Businesses of all sizes benefit from diversity and inclusiveness
Instituting diversity and inclusion must come from the top of the organizational ladder and be woven into the fabric of the company culture.
My boss, Gary Blair occupies the top rung of the ladder at i24image.com, a call answering service that employs approximately 50 people. He’s been in the family business for over forty years.
As is our custom, we sit down early each morning to chat about what is going on with work and the world in general. When the subject of this article came up he offered his remembrance of what it was like decades ago, when diversity didn’t have an HR label. Inclusivity just happened. There was never a conscious decision to recruit minorities.
“The company always hired on the basis of skills and “fit”.
An example Gary shared, was of the time the company first hired a transgender person. This was 35 years ago, long before diversity was a buzzword and gender identity was in the public consciousness.
He said they were a bit nervous about how the rest of the team would respond, but it turned out that it was a non-event. The new agent was immediately included and a few months later when she left the city for another job opportunity – sadly missed.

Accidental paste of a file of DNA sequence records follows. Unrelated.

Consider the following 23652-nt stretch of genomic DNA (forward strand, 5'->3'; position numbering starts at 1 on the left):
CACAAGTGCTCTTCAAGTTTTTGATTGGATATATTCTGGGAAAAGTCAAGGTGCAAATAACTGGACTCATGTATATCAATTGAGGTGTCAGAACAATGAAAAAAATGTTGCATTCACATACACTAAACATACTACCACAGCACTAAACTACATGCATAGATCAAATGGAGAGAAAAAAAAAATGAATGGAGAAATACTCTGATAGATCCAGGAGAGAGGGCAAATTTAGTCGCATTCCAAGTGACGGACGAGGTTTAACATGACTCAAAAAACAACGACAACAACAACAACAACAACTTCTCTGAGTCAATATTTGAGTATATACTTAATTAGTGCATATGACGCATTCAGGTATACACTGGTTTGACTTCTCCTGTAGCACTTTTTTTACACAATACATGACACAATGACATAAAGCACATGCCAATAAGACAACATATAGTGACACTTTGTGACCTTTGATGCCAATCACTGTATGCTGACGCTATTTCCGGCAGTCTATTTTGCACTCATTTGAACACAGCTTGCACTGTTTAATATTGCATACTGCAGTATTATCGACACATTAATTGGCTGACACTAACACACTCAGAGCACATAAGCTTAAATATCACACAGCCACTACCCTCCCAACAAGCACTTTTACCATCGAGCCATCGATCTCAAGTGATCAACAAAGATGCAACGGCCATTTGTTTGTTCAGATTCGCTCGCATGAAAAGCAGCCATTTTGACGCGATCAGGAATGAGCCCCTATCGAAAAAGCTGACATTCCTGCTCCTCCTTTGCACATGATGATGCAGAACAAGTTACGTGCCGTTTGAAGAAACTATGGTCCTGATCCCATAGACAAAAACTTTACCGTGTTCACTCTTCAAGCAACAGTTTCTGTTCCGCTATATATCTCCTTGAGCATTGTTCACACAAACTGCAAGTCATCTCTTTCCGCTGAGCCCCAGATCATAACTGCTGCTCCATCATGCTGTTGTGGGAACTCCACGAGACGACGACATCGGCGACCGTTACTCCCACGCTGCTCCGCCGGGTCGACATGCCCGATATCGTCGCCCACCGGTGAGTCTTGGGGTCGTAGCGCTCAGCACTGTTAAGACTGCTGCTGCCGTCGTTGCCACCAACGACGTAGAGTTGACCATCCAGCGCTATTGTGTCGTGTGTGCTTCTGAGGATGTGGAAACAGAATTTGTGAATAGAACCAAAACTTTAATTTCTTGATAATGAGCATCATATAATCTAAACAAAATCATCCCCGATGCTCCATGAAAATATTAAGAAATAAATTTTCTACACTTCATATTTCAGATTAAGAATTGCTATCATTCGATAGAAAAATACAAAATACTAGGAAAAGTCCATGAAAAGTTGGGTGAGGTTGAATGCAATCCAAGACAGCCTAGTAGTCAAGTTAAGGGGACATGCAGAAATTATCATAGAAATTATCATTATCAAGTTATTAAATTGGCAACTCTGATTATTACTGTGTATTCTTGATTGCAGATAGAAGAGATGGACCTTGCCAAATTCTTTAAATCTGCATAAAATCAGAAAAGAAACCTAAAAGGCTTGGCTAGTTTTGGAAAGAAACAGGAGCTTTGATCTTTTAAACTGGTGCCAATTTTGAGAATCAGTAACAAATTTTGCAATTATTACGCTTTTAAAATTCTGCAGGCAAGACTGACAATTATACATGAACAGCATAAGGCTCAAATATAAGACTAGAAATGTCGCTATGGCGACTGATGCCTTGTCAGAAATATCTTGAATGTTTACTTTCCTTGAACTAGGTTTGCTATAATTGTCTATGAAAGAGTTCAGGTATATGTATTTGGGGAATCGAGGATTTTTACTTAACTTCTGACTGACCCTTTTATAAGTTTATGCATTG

Another example he gave illustrated how having a diverse team not only benefited the company but also the other team members.
A senior (Jewish) salesman had learned that a new (Muslim) employee was joining the team. He expressed his nervousness to Gary that he had never been in contact or worked closely with a Muslim before. His perception of them was painted by his own religious community and the mass media.
That first Christmas, Gary had them both join him for their annual holiday tradition of handing out presents and food downtown a local nonprofit organization that supports the homeless and at-risk youth.
After a day of wearing Santa hats and ho-ho-ho-ing together, the salesman told Gary that the experience opened his eyes:
“People are much more than who they pray to or how they pray. No religion has a monopoly on good or bad people.”
Diversity challenges our assumptions and nurtures our empathy.
“Diversity: the art of thinking independently together” Malcolm Forbes